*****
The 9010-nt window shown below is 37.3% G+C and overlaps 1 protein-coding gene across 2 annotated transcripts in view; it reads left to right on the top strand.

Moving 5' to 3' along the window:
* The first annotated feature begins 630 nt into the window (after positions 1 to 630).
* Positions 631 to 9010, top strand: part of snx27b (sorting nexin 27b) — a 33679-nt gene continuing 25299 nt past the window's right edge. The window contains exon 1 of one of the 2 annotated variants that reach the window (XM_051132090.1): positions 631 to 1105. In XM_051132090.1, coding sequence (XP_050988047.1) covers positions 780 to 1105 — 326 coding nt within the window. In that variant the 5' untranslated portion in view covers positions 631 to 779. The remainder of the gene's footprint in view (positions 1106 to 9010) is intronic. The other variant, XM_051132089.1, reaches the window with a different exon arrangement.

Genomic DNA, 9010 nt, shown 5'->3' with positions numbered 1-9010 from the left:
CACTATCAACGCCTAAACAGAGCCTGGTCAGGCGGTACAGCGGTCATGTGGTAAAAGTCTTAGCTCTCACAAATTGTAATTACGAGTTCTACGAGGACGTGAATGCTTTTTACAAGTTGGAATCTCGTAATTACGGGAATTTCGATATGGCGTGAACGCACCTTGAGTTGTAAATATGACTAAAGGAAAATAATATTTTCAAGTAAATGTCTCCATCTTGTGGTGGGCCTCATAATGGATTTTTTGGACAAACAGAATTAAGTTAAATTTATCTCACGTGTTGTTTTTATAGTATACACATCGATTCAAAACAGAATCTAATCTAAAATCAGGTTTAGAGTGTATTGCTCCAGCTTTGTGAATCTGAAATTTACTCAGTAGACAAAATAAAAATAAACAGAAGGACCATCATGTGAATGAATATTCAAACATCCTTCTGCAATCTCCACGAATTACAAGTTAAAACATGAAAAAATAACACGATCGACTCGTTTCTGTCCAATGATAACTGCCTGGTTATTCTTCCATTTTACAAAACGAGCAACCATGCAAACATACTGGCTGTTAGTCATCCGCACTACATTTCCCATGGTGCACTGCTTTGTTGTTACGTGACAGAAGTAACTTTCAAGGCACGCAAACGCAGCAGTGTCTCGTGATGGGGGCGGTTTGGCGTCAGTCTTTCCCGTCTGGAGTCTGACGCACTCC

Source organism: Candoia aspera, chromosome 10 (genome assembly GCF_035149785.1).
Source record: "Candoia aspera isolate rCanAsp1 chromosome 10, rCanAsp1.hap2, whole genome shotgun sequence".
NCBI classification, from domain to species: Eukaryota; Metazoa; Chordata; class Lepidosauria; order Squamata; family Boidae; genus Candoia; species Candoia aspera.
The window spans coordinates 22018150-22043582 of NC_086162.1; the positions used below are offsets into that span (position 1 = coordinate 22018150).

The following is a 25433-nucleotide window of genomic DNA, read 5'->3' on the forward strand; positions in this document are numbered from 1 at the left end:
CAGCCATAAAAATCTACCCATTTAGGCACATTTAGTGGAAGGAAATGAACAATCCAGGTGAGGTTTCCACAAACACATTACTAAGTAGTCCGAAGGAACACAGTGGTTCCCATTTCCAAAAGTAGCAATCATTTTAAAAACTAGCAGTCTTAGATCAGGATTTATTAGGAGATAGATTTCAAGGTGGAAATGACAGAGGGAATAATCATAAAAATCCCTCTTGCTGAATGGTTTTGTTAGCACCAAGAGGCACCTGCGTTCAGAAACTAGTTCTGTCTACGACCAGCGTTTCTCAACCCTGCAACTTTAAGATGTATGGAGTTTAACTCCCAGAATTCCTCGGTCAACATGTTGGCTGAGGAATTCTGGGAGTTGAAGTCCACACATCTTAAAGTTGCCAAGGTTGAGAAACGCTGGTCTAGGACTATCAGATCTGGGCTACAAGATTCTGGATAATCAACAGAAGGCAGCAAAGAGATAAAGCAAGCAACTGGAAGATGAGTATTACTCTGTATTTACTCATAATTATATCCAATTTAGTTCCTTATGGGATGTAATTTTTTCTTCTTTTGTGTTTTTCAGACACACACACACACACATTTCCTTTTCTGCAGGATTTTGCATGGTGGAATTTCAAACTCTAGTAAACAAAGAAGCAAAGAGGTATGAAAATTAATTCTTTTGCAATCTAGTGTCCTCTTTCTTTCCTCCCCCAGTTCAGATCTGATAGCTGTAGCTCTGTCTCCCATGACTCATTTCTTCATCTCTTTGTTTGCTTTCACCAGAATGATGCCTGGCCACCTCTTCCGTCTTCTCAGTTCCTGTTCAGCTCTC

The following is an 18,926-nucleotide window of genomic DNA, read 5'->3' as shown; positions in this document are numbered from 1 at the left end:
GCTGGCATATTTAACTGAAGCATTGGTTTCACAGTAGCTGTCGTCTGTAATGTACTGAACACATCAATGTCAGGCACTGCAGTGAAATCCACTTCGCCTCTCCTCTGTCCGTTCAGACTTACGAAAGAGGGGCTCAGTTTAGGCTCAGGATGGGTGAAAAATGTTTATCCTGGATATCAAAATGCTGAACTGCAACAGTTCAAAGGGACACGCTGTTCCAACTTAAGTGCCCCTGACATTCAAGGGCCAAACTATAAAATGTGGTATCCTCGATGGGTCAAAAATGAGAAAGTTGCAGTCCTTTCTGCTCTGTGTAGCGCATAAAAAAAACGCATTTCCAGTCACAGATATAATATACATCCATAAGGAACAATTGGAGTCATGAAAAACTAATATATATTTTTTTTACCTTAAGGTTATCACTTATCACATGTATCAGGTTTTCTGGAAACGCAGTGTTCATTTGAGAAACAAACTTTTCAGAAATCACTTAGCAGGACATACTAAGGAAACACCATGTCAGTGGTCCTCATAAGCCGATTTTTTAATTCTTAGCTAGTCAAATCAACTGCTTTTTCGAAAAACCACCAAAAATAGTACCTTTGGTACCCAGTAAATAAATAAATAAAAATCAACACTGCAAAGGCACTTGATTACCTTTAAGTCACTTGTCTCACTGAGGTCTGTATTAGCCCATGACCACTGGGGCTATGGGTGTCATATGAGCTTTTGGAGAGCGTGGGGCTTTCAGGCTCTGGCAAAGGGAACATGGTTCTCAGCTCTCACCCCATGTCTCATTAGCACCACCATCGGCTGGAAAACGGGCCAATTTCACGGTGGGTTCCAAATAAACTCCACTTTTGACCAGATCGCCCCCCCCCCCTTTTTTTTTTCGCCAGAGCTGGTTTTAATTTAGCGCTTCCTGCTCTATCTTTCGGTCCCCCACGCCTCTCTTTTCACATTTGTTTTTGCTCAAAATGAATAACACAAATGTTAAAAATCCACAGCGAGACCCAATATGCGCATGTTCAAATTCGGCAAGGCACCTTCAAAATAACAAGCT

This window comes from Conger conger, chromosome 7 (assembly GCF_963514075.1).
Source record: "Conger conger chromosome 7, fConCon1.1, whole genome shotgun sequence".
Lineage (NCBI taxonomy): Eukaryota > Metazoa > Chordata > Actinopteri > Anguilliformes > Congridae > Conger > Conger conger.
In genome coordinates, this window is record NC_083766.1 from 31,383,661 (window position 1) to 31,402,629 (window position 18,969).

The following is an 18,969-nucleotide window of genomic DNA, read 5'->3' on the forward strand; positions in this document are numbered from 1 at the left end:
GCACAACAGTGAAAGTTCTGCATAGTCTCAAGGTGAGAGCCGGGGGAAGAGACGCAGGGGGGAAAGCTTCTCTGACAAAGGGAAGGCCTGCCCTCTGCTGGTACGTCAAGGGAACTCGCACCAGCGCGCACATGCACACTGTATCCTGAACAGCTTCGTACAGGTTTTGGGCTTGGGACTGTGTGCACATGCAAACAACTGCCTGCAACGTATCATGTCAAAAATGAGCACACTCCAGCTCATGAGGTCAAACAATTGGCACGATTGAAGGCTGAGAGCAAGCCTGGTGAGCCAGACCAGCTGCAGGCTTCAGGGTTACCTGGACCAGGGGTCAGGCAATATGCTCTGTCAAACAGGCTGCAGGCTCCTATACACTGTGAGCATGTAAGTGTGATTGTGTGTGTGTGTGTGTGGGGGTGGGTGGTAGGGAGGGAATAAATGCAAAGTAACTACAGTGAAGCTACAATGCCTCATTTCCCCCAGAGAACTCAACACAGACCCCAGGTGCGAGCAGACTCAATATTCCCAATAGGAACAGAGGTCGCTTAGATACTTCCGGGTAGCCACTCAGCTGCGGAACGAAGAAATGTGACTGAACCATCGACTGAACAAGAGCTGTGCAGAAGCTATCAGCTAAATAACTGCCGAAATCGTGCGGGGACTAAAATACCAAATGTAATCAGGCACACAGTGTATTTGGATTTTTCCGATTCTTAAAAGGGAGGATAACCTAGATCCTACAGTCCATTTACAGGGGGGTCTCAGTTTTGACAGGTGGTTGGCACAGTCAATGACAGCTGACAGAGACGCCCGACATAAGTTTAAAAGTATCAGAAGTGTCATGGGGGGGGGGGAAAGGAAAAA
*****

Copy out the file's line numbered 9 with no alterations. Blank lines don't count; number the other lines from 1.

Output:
NCBI classification, from domain to species: Eukaryota; Metazoa; Chordata; class Lepidosauria; order Squamata; family Boidae; genus Candoia; species Candoia aspera.